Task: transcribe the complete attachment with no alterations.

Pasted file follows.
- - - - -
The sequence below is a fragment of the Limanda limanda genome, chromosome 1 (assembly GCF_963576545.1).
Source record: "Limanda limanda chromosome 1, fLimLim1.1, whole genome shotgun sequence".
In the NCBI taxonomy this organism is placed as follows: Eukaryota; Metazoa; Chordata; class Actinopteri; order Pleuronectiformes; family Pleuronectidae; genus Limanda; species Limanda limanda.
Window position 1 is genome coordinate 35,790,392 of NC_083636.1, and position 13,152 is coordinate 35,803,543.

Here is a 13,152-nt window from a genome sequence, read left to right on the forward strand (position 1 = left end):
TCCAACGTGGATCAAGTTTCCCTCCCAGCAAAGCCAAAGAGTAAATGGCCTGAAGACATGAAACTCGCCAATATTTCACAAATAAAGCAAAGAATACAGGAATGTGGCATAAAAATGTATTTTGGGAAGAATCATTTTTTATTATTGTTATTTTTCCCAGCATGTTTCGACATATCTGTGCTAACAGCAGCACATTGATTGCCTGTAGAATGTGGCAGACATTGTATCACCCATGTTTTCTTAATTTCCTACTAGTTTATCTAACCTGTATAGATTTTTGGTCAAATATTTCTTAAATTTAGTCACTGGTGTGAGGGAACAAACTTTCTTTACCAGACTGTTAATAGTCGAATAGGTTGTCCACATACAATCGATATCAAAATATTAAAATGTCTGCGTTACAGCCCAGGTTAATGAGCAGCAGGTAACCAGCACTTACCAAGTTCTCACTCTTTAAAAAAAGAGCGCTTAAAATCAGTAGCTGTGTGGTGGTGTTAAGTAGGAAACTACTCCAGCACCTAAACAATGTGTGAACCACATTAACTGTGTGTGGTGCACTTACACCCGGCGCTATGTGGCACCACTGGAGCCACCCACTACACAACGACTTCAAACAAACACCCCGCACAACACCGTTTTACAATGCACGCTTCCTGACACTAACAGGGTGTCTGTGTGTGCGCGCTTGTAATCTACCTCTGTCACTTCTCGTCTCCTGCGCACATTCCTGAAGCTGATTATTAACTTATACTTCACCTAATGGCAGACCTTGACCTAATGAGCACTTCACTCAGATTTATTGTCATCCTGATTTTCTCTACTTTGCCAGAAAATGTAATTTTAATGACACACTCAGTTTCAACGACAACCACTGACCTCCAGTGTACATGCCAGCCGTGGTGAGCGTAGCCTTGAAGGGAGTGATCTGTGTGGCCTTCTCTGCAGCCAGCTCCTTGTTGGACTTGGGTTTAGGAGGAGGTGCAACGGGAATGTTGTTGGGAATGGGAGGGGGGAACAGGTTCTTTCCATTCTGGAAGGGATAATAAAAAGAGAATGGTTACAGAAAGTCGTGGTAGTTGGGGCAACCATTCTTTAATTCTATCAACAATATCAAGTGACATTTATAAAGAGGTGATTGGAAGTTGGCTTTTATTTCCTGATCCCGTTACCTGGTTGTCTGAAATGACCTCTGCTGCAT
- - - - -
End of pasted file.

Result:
The sequence below is a fragment of the Limanda limanda genome, chromosome 1 (assembly GCF_963576545.1).
Source record: "Limanda limanda chromosome 1, fLimLim1.1, whole genome shotgun sequence".
In the NCBI taxonomy this organism is placed as follows: Eukaryota; Metazoa; Chordata; class Actinopteri; order Pleuronectiformes; family Pleuronectidae; genus Limanda; species Limanda limanda.
Window position 1 is genome coordinate 35,790,392 of NC_083636.1, and position 13,152 is coordinate 35,803,543.

Here is a 13,152-nt window from a genome sequence, read left to right on the forward strand (position 1 = left end):
TCCAACGTGGATCAAGTTTCCCTCCCAGCAAAGCCAAAGAGTAAATGGCCTGAAGACATGAAACTCGCCAATATTTCACAAATAAAGCAAAGAATACAGGAATGTGGCATAAAAATGTATTTTGGGAAGAATCATTTTTTATTATTGTTATTTTTCCCAGCATGTTTCGACATATCTGTGCTAACAGCAGCACATTGATTGCCTGTAGAATGTGGCAGACATTGTATCACCCATGTTTTCTTAATTTCCTACTAGTTTATCTAACCTGTATAGATTTTTGGTCAAATATTTCTTAAATTTAGTCACTGGTGTGAGGGAACAAACTTTCTTTACCAGACTGTTAATAGTCGAATAGGTTGTCCACATACAATCGATATCAAAATATTAAAATGTCTGCGTTACAGCCCAGGTTAATGAGCAGCAGGTAACCAGCACTTACCAAGTTCTCACTCTTTAAAAAAAGAGCGCTTAAAATCAGTAGCTGTGTGGTGGTGTTAAGTAGGAAACTACTCCAGCACCTAAACAATGTGTGAACCACATTAACTGTGTGTGGTGCACTTACACCCGGCGCTATGTGGCACCACTGGAGCCACCCACTACACAACGACTTCAAACAAACACCCCGCACAACACCGTTTTACAATGCACGCTTCCTGACACTAACAGGGTGTCTGTGTGTGCGCGCTTGTAATCTACCTCTGTCACTTCTCGTCTCCTGCGCACATTCCTGAAGCTGATTATTAACTTATACTTCACCTAATGGCAGACCTTGACCTAATGAGCACTTCACTCAGATTTATTGTCATCCTGATTTTCTCTACTTTGCCAGAAAATGTAATTTTAATGACACACTCAGTTTCAACGACAACCACTGACCTCCAGTGTACATGCCAGCCGTGGTGAGCGTAGCCTTGAAGGGAGTGATCTGTGTGGCCTTCTCTGCAGCCAGCTCCTTGTTGGACTTGGGTTTAGGAGGAGGTGCAACGGGAATGTTGTTGGGAATGGGAGGGGGGAACAGGTTCTTTCCATTCTGGAAGGGATAATAAAAAGAGAATGGTTACAGAAAGTCGTGGTAGTTGGGGCAACCATTCTTTAATTCTATCAACAATATCAAGTGACATTTATAAAGAGGTGATTGGAAGTTGGCTTTTATTTCCTGATCCCGTTACCTGGTTGTCTGAAATGACCTCTGCTGCAT